"Soloing" with just daisies and ladders isn't really much of a technique as it is something done very infrequently by very few people and in very specific scenarios going for speed or link ups. (IE Dean, Alex, Hans, on solo enchainment's in the Valley). Your proposal for not using a rope/silent partner sounds more like just not taking the time to learn the rope systems and rather just skipping it all together. Reminds me of the kid who soloed with just daisies and ladders on Moonlight because he couldn't figure out how to jug a rope and likely just barely pulled off not dying. 

Walter Edly · · Thomasville NC · Joined Apr 2013 · Points: 10

I can see where you might think I don't like the rope, but that's not it.  With the silent partner you are climbing and not relying on a belayer, while also taking the belayers duties.  I'm wondering if the added assistance of the steps in the aiders for pushing your limits are better for developing skills than managing all that extra rope.

trailridge · · Unknown Hometown · Joined Apr 2012 · Points: 20

Why are offset nuts a thing?

kevin deweese · · Oakland, Ca · Joined Jan 2007 · Points: 420

My advice is to look into this dudes method of soloing. It’s almost as complicatedly simple as your description of whatever the hell you’re trying to do out there 

https://www.mountainproject.com/forum/topic/113602967/near-miss-on-cathedral-peak


Rprops · · North Las Vegas · Joined Nov 2015 · Points: 865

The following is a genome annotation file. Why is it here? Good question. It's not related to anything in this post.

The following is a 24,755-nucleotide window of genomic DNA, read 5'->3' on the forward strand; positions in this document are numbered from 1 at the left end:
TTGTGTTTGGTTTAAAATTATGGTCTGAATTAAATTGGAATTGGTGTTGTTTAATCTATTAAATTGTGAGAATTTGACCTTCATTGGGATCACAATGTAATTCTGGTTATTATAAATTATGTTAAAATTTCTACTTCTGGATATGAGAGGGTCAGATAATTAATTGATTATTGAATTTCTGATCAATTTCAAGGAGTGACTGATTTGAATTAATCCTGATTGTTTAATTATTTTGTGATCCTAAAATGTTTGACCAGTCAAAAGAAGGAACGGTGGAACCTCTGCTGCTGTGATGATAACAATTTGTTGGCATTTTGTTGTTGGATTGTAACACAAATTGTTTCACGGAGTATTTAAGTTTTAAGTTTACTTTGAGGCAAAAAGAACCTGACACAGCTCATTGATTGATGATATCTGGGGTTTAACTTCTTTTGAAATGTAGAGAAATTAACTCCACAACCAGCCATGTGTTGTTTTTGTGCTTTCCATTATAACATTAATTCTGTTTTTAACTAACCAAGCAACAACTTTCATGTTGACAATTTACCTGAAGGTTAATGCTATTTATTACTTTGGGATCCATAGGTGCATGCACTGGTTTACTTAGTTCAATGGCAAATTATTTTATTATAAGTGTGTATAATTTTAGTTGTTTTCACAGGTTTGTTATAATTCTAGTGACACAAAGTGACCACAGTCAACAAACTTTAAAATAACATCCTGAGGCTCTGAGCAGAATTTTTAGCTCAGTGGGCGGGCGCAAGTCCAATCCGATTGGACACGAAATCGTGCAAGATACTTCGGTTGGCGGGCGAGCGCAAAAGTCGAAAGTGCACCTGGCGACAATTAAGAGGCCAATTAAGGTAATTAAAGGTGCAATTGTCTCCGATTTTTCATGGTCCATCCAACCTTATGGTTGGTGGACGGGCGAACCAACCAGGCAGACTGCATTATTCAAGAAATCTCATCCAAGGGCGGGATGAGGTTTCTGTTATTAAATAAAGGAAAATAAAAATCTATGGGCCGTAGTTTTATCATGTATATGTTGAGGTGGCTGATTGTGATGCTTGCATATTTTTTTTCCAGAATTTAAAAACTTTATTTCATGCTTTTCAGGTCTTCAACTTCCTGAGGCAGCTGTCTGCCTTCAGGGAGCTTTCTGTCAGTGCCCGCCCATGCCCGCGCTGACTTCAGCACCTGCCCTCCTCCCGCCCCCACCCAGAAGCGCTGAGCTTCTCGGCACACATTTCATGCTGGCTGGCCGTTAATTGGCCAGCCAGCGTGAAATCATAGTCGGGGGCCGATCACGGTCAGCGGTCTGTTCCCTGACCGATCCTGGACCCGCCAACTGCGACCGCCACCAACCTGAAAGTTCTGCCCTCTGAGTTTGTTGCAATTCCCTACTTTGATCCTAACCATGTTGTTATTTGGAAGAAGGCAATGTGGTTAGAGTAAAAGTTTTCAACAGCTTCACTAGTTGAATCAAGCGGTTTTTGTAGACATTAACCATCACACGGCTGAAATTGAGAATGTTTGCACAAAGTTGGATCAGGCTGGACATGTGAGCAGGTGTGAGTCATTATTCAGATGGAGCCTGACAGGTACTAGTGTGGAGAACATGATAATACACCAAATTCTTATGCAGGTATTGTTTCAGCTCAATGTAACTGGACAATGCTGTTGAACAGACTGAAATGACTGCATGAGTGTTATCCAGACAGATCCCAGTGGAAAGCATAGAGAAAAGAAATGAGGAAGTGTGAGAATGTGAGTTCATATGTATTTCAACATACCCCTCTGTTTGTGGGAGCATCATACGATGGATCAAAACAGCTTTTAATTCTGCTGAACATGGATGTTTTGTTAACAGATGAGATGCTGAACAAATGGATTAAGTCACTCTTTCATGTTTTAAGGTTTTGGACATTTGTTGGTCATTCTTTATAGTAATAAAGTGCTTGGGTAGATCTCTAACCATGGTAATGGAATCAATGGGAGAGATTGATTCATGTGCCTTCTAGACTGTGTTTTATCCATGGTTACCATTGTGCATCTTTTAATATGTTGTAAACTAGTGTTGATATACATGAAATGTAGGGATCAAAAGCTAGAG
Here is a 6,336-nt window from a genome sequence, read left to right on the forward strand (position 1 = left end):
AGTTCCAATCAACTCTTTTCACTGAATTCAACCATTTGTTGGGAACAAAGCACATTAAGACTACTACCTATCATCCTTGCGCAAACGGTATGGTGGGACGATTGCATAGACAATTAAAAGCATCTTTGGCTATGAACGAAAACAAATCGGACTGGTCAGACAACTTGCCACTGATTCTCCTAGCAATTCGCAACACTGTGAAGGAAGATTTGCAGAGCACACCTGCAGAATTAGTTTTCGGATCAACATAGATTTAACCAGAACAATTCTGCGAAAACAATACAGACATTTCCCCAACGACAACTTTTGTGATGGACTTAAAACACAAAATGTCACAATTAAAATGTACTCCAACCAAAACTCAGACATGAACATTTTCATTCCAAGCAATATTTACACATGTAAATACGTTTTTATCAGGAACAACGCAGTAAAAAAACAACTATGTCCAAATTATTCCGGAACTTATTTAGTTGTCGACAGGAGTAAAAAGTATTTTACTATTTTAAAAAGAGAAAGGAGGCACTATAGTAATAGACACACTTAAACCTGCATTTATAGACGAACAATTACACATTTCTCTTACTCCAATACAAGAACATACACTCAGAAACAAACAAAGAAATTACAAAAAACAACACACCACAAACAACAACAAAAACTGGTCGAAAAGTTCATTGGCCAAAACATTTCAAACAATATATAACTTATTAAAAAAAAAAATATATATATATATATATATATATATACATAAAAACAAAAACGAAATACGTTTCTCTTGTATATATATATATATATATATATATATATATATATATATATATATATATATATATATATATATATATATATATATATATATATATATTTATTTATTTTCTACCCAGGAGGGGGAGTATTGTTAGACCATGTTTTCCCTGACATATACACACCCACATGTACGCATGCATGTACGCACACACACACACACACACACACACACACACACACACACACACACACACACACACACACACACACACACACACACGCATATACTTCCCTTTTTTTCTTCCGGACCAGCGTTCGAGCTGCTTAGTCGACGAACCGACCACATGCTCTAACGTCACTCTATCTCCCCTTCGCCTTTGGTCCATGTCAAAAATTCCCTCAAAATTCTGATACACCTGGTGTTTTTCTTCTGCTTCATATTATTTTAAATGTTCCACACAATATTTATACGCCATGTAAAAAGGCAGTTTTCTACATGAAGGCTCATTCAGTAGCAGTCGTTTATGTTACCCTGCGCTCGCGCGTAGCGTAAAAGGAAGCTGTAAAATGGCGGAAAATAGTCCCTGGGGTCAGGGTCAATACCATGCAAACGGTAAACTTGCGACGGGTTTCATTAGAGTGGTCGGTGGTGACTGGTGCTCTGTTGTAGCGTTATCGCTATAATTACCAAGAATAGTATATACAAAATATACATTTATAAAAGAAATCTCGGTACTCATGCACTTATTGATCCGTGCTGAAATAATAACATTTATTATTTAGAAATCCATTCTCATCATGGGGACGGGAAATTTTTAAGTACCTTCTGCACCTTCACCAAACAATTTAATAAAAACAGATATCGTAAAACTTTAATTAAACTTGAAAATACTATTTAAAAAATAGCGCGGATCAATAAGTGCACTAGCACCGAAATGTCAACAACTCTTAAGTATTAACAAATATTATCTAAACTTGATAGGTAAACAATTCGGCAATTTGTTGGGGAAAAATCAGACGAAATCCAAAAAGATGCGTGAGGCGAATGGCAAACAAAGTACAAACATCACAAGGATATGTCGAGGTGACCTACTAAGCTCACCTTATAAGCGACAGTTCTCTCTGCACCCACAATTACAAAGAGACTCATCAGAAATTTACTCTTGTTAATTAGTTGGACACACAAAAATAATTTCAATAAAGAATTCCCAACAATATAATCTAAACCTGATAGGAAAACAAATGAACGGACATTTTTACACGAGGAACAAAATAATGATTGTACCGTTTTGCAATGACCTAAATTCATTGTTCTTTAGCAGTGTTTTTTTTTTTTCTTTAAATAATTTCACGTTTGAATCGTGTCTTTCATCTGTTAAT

kevin don't try and start an argument here about whether or not you need rated webbing to drag your backpack up a mountain. I bet you soil yourself on 3rd class terrain.

kevin deweese · · Oakland, Ca · Joined Jan 2007 · Points: 420
Rprops wrote:

kevin don't try and start an argument here about whether or not you need rated webbing to drag your backpack up a mountain. I bet you soil yourself on 3rd class terrain.

We both know that unrated webbing can contribute to LEOs banning dry tooling in climbing areas with nesting falcons. So don’t piss down my back and call it your partner’s.

Michael T. · · Bothell, WA · Joined Sep 2014 · Points: 191

Okay, I have a few questions.

1.) are you trying to aid or free climb? 

2.) are you considering getting rid of the rope?

3.) is your idea that if you use the ladders, you're not going to fall, therefore you don't need to worry about the rope?

4.) are you a troll?

Christopher Smith · · Unknown Hometown · Joined Jan 2017 · Points: 0

I'm currently using a Mad Rock Lifeguard combined with a single progress capture pulley (I'm personally using a rollnlock) for rope solo stuff.  Much less bulk than using a SP although the system is probably a tad more complicated to keep it feeding properly.  The progress capture pulley is basically just used for managing the weight on the brake side of the Lifeguard to keep it self feeding properly.  I use overhands on bights below the rollnlock for backup.  So far the system has worked out pretty well for me on both lead solo and aid solo.

Guideline #1: Don't be a jerk.